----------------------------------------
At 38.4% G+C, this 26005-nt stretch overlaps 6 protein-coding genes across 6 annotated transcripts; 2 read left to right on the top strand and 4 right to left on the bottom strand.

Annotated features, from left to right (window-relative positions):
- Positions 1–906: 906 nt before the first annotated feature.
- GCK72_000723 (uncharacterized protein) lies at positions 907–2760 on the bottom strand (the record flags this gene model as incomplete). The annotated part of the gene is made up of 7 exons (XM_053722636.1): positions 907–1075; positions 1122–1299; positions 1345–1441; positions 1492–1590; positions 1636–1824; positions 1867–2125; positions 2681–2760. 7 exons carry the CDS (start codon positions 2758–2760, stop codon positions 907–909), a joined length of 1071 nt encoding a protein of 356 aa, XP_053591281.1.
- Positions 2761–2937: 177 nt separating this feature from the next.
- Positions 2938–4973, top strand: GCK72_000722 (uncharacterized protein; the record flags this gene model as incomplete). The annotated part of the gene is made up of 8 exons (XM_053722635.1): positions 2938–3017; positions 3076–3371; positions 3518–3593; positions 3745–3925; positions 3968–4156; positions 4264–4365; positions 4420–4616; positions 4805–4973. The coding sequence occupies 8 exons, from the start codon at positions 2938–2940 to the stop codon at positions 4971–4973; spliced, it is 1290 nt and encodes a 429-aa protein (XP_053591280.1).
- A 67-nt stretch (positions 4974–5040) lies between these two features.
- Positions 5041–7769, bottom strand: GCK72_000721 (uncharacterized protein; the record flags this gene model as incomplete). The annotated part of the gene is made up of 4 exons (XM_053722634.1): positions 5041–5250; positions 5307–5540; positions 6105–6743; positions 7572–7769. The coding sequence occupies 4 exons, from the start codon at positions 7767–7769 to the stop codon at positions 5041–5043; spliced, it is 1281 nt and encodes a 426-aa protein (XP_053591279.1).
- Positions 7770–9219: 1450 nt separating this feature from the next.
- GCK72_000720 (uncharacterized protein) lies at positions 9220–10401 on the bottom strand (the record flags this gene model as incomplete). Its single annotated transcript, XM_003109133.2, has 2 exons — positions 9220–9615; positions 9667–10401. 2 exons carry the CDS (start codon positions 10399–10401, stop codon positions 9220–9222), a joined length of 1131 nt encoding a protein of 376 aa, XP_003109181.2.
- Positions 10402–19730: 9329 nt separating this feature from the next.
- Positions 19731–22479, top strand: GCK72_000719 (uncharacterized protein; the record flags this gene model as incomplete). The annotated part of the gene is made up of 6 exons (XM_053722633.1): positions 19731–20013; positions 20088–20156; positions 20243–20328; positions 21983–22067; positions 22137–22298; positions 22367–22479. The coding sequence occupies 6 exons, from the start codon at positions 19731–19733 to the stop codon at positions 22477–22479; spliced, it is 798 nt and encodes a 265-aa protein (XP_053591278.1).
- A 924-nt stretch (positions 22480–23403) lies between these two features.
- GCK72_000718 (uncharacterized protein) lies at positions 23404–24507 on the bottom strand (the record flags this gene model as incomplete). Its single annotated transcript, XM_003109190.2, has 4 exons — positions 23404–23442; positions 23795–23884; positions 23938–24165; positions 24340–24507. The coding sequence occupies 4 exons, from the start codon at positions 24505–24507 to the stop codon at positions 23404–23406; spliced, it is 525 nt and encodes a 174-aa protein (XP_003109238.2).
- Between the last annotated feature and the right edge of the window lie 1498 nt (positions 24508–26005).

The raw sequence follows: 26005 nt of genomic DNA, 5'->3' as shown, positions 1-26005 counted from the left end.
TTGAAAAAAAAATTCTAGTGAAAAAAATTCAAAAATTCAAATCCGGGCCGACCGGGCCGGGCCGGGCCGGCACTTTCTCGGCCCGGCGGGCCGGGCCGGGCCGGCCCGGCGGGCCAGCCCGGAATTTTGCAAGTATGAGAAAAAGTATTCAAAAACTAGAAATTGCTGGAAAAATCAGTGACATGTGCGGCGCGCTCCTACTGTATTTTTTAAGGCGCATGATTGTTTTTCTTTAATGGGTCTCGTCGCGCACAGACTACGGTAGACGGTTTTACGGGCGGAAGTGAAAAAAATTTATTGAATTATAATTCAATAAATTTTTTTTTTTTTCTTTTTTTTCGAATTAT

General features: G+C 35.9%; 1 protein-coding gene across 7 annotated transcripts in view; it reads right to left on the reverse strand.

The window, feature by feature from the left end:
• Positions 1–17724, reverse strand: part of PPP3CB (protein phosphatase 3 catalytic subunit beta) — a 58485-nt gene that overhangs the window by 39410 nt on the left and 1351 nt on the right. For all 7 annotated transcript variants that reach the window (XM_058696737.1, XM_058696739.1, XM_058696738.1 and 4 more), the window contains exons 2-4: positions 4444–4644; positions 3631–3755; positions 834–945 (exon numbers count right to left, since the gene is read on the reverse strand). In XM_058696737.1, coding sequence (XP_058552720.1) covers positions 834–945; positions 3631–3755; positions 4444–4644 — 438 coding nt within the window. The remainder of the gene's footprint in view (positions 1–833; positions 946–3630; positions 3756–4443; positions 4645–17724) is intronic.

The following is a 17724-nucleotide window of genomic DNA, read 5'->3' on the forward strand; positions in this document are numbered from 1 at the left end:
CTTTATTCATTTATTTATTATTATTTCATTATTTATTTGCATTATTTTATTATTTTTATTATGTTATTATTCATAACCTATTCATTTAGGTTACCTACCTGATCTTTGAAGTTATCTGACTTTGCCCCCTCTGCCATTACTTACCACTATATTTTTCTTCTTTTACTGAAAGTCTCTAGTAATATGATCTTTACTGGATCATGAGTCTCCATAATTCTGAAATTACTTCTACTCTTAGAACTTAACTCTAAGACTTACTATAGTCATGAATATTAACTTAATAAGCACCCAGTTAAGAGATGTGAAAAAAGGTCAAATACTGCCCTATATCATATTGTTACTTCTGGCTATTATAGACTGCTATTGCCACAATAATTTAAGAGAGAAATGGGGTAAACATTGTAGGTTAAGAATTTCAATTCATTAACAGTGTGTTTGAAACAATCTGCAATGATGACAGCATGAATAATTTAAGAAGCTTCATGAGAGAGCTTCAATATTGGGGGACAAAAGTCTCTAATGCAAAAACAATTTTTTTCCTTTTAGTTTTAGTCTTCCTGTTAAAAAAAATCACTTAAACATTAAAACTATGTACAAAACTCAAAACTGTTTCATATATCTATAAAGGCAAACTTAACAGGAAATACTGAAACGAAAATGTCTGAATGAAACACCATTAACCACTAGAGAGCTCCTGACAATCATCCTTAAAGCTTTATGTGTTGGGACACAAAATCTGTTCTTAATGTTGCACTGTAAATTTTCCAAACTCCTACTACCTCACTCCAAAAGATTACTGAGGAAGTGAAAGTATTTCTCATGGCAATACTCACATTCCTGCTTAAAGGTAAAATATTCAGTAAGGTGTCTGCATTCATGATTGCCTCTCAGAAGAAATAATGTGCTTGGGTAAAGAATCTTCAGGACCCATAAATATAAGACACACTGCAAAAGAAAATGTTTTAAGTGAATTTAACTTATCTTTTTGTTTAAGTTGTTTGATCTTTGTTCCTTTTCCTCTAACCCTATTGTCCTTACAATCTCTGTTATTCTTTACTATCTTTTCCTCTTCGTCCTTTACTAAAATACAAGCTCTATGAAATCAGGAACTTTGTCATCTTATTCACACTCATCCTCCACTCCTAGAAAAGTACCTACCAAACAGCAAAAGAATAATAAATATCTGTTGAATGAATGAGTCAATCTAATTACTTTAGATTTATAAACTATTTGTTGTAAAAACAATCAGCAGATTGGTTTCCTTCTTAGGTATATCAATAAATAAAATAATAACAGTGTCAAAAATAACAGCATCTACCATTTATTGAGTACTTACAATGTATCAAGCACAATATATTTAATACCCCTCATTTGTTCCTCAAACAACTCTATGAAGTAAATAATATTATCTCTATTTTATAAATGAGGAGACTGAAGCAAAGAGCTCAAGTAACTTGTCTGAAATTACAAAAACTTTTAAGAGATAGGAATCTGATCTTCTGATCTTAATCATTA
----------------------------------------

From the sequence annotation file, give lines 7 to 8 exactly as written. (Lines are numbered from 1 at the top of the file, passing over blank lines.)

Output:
- A 67-nt stretch (positions 4974–5040) lies between these two features.
- Positions 5041–7769, bottom strand: GCK72_000721 (uncharacterized protein; the record flags this gene model as incomplete). The annotated part of the gene is made up of 4 exons (XM_053722634.1): positions 5041–5250; positions 5307–5540; positions 6105–6743; positions 7572–7769. The coding sequence occupies 4 exons, from the start codon at positions 7767–7769 to the stop codon at positions 5041–5043; spliced, it is 1281 nt and encodes a 426-aa protein (XP_053591279.1).